Copyright © Reed Business Information, a division of Reed Elsevier Inc. All rights reserved.

From Booklist

July's collection of stories is a gem of unconventional storytelling. Comparisons to Lorrie Moore only get the potential reader halfway there; one must add Karen Finley's meditations and Douglas Coupland's painful self-exploration. July's unadorned prose has a conversational tone, sounding like overheard bus conversations. The disaffected are well represented in such stories as "Something That Needs Nothing" and "The Swim Team," but July is at her best when she takes it a step further. The merely marginal individual borders on the grotesque in "Majesty," about a middle-aged woman's strange obsession with Prince William, and in "Mon Plaisir," with its odd and strangely removed discussion of a couple's odd sexuality. However, the most powerful piece in the collection, "This Person," is told by an unseen narrator. "Someone" gets--and rejects--"her one chance to be loved by everyone," and the story of this opportunity and how it is dismissed is told in a detached, dreamlike narrative. Debi Lewis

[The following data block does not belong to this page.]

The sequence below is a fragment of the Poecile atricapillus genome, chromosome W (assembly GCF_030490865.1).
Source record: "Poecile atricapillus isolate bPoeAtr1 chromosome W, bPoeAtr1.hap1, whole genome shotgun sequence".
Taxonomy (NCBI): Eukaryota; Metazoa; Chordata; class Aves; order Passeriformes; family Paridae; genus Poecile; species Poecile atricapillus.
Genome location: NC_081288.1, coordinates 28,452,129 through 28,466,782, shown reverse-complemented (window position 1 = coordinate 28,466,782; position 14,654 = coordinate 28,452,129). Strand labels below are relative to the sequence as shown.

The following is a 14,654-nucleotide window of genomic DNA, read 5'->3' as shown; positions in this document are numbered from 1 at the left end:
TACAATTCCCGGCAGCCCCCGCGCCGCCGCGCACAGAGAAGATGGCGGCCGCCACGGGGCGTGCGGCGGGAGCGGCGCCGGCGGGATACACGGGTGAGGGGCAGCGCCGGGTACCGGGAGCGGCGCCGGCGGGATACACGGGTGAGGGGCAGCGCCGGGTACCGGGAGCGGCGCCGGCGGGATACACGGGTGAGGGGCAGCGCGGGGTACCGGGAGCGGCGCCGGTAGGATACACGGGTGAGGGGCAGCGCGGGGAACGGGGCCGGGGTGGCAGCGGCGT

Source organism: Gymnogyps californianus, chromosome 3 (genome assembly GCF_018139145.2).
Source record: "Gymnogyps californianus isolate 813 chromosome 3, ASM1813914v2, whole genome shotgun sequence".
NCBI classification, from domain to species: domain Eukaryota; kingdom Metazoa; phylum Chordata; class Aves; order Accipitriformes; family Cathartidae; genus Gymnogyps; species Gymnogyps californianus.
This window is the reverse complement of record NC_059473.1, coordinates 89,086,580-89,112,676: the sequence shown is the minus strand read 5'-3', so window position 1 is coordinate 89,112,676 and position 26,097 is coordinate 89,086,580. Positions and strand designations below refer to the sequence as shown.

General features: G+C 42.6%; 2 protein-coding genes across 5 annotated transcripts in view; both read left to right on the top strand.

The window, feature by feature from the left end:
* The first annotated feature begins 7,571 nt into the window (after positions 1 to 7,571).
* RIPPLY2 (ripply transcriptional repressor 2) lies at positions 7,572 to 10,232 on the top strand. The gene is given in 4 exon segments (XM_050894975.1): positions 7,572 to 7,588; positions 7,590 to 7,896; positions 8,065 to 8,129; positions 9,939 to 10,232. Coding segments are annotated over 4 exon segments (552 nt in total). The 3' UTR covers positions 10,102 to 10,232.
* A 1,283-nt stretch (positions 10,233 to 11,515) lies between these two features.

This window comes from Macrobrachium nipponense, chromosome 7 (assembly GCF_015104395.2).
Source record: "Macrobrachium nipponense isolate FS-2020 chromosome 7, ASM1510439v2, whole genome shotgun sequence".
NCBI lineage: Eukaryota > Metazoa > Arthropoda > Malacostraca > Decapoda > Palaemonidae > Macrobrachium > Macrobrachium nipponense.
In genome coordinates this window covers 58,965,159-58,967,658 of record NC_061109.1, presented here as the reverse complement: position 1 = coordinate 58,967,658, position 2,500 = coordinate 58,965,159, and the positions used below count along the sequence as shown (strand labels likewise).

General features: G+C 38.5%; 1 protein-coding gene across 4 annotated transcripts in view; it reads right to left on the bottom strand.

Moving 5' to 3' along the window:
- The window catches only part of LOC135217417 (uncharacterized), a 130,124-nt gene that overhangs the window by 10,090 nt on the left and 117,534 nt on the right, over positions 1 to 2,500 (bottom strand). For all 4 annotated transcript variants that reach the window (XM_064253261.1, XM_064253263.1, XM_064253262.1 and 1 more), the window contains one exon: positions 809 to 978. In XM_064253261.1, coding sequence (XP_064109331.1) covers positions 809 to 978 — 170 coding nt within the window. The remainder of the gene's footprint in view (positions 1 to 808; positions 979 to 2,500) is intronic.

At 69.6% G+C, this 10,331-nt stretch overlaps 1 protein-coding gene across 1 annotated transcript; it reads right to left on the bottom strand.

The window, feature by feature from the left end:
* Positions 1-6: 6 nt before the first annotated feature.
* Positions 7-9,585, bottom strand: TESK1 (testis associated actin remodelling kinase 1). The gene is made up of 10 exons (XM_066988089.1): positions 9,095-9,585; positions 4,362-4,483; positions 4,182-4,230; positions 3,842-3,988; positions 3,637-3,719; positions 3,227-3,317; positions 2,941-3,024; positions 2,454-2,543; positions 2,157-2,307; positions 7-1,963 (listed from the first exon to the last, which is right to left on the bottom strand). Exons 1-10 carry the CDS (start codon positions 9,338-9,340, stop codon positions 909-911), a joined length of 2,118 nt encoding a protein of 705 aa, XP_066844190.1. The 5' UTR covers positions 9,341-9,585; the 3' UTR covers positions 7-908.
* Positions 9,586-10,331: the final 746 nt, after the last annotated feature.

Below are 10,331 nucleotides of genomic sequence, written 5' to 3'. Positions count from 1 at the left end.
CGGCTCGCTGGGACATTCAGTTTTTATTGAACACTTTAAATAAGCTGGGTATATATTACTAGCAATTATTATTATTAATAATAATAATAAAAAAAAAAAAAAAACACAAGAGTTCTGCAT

Copyright © American Library Association. All rights reserved

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3 of 3 people found the following review helpful By J. Tobin Garrett on July 24 2009
Format: Paperback
If I could I would give this book 3 1/2 stars, but Amazon doesn't allow fence-sitters like me to give halfies, so 3 stars it is.